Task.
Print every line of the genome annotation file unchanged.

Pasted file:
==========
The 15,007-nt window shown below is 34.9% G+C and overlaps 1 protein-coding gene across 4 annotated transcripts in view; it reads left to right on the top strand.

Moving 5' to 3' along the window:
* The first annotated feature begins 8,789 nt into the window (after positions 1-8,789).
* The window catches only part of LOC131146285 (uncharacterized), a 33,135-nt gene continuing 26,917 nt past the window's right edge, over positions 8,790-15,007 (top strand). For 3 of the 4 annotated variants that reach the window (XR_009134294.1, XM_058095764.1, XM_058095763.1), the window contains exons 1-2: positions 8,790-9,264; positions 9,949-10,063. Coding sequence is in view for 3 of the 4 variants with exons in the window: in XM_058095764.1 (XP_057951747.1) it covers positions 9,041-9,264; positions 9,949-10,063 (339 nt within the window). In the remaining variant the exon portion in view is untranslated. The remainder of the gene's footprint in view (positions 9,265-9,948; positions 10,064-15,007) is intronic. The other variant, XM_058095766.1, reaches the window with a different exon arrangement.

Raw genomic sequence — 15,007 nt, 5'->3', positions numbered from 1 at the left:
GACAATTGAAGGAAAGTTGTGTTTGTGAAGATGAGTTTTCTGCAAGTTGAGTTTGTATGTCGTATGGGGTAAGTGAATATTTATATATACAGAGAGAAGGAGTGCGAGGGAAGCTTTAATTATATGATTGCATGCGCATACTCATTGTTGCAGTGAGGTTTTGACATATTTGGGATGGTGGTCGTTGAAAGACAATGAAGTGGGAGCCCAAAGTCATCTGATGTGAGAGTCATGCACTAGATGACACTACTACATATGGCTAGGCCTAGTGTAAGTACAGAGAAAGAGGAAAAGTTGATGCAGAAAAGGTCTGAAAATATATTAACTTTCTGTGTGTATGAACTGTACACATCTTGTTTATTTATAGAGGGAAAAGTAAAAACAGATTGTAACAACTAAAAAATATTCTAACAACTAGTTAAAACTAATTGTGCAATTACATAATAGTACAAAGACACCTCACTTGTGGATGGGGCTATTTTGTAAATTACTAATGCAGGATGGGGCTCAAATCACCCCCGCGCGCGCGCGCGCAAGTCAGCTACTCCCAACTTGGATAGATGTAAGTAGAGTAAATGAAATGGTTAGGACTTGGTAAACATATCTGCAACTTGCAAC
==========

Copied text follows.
The 15,007-nt window shown below is 34.9% G+C and overlaps 1 protein-coding gene across 4 annotated transcripts in view; it reads left to right on the top strand.

Moving 5' to 3' along the window:
* The first annotated feature begins 8,789 nt into the window (after positions 1-8,789).
* The window catches only part of LOC131146285 (uncharacterized), a 33,135-nt gene continuing 26,917 nt past the window's right edge, over positions 8,790-15,007 (top strand). For 3 of the 4 annotated variants that reach the window (XR_009134294.1, XM_058095764.1, XM_058095763.1), the window contains exons 1-2: positions 8,790-9,264; positions 9,949-10,063. Coding sequence is in view for 3 of the 4 variants with exons in the window: in XM_058095764.1 (XP_057951747.1) it covers positions 9,041-9,264; positions 9,949-10,063 (339 nt within the window). In the remaining variant the exon portion in view is untranslated. The remainder of the gene's footprint in view (positions 9,265-9,948; positions 10,064-15,007) is intronic. The other variant, XM_058095766.1, reaches the window with a different exon arrangement.

Raw genomic sequence — 15,007 nt, 5'->3', positions numbered from 1 at the left:
GACAATTGAAGGAAAGTTGTGTTTGTGAAGATGAGTTTTCTGCAAGTTGAGTTTGTATGTCGTATGGGGTAAGTGAATATTTATATATACAGAGAGAAGGAGTGCGAGGGAAGCTTTAATTATATGATTGCATGCGCATACTCATTGTTGCAGTGAGGTTTTGACATATTTGGGATGGTGGTCGTTGAAAGACAATGAAGTGGGAGCCCAAAGTCATCTGATGTGAGAGTCATGCACTAGATGACACTACTACATATGGCTAGGCCTAGTGTAAGTACAGAGAAAGAGGAAAAGTTGATGCAGAAAAGGTCTGAAAATATATTAACTTTCTGTGTGTATGAACTGTACACATCTTGTTTATTTATAGAGGGAAAAGTAAAAACAGATTGTAACAACTAAAAAATATTCTAACAACTAGTTAAAACTAATTGTGCAATTACATAATAGTACAAAGACACCTCACTTGTGGATGGGGCTATTTTGTAAATTACTAATGCAGGATGGGGCTCAAATCACCCCCGCGCGCGCGCGCGCAAGTCAGCTACTCCCAACTTGGATAGATGTAAGTAGAGTAAATGAAATGGTTAGGACTTGGTAAACATATCTGCAACTTGCAAC